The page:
UPDATE VIA AP: The Senate Judiciary Committee voted Thursday to advance Amy Coney Barrett’s Supreme Court nomination to the full Senate as Republicans powered past Democrats’ boycott of the session.
Democratic senators refused to show up in protest of the GOP’s rush to install President Donald Trump’s nominee to replace the late Justice Ruth Bader Ginsburg. Never has the Senate confirmed a Supreme Court nominee so close to a presidential election.
The Republicans, who hold the majority, voted in favor of Barrett, a conservative judge. Senators plan to convene a rare weekend session for procedural actions ahead of a final confirmation vote expected Monday.
“Barrett deserves to be on the Supreme Court and she will be confirmed,” said Sen. Lindsey Graham, R-S.C., the committee chairman. Democrats, he said, “made a choice not to participate.”
Instead, Democrats arranged for posters to be placed at their spots of constituents they said had been helped by the Affordable Care Act.
ORIGINAL ARTICLE: (Headline USA) Despite a Democrat boycott, Republicans are powering ahead to confirm Amy Coney Barrett to the Supreme Court by Election Day with the Senate Judiciary Committee set to recommend President Donald Trump‘s nominee to the full Senate.
Never before has the Senate confirmed a Supreme Court pick so close to a presidential election. Thursday’s Judiciary Committee vote is expected to launch a rare weekend Senate session to push Barrett’s nomination forward, as millions of Americans are casting early ballots.
Senate Democrats plan to boycott Thursday’s meeting. But the Republican majority is prepared to vote swiftly, changing the panel’s rules if necessary, to ensure Trump’s choice to replace the late Justice Ruth Bader Ginsburg is on track.
“Judge Barrett deserves a vote and she will receive a vote,” said Sen. Lindsey Graham, R-S.C., the committee chairman, in a statement. “Barrett deserves to be on the Supreme Court and she will be confirmed.”
Trump’s Republican allies in the Senate are counting on the 48-year-old federal judge’s ascent to the high court to improve their standing with voters, as shift the court in a more conservative direction, they hope. The court could open a new era of rulings on the Affordable Care Act, abortion access and even the results of the presidential election. A final Senate confirmation vote on Barrett is expected Monday.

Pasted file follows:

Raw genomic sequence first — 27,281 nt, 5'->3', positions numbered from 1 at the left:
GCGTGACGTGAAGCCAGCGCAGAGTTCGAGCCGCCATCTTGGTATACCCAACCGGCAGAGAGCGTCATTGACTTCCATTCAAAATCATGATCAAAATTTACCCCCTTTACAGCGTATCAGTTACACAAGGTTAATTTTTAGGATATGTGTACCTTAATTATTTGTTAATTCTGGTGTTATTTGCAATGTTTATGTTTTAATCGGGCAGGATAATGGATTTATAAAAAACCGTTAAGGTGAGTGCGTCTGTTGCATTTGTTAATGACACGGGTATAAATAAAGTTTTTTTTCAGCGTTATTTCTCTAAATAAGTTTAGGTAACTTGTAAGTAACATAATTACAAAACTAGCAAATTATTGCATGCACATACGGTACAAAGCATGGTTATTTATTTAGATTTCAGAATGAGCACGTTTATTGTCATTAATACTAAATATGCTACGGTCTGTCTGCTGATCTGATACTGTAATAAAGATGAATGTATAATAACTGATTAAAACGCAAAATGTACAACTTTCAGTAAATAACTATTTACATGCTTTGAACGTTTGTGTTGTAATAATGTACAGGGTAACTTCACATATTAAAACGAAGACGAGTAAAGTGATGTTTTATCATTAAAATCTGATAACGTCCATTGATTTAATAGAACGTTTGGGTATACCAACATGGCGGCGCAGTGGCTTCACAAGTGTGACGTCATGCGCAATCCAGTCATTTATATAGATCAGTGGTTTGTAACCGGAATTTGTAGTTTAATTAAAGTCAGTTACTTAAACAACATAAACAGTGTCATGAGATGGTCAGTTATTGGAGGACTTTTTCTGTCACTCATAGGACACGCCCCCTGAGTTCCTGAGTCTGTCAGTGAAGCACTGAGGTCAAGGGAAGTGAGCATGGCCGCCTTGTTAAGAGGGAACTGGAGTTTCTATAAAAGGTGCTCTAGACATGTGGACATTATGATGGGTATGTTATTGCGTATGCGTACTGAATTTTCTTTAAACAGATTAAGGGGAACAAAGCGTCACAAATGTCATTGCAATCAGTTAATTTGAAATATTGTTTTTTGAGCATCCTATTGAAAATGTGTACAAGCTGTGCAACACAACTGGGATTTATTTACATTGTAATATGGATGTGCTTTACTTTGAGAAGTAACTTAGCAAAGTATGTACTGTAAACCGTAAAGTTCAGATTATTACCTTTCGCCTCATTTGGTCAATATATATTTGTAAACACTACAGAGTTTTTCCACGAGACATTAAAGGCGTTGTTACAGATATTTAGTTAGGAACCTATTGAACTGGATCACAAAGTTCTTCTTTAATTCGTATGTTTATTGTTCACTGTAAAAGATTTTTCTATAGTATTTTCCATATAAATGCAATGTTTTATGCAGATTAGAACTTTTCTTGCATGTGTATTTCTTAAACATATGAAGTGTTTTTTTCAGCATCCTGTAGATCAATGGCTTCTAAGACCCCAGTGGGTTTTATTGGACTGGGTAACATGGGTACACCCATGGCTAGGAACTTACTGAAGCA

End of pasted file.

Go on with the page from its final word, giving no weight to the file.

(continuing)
Senate Democratic leader Chuck Schumer announced the planned boycott in a speech late Wednesday on the Senate floor.
“We should not be moving forward on this nomination,” Schumer said, calling Barrett’s views “so far out of the mainstream.”
Unable stop the confirmation, Democrats have tried unsuccessfully to stall the process until after the Nov. 3 election, so the winner of the presidency could name the new nominee.
“These are all such violations of American norms, values, decency and honor,” Schumer said, without offering any evidence.
With Republicans holding a 53-47 majority in the Senate, Trump’s pick for the court is almost certain to be confirmed. All Democrats are expected to oppose Barrett’s confirmation.
Boycotting Thursday’s committee hearing won’t stop the process, but could potentially force Republicans on the panel to alter the rules to keep the confirmation on track.
Committee rules say at least two members of the minority party, Democrats, would need to be present to constitute a quorum for doing business.
Mike Davis, a former top aide on the panel who now advises Senate Republicans, said the committee was well within its normal practice to hold the vote, even if Democrats skip it. He said the longstanding practice has been to allow business to go forward if all members of the majority, Republicans, attend.
Barrett is not expected to be present at Thursday’s session. The appellate court judge from Indiana appeared for three days before the panel last week, batting back questions. She was asked about her approach to legal questions surrounding abortion access, gay marriage and the nation’s tradition of a peaceful transfer of presidential power.
Trump has said he wants a judge seated in time to hear any potential disputes arising from the Nov. 3 election, as leaving the court with an even number of justices without a deciding vote could create further chaos.
Many judicial nominees decline to discuss their views on various issues, saying they will consider the cases as they come. Barrett took a similar approach, drawing deep skepticism from Democrats because she had previously spoken out against abortion and past rulings on the Affordable Care Act.
The court is set to hear a challenge to the health care law on Nov. 10, one week after the presidential election.
Senate Majority Leader McConnell has defended Barrett as “exceptionally qualified” as well as his own decision to push her nomination forward.
Adapted from reporting by Associated Press.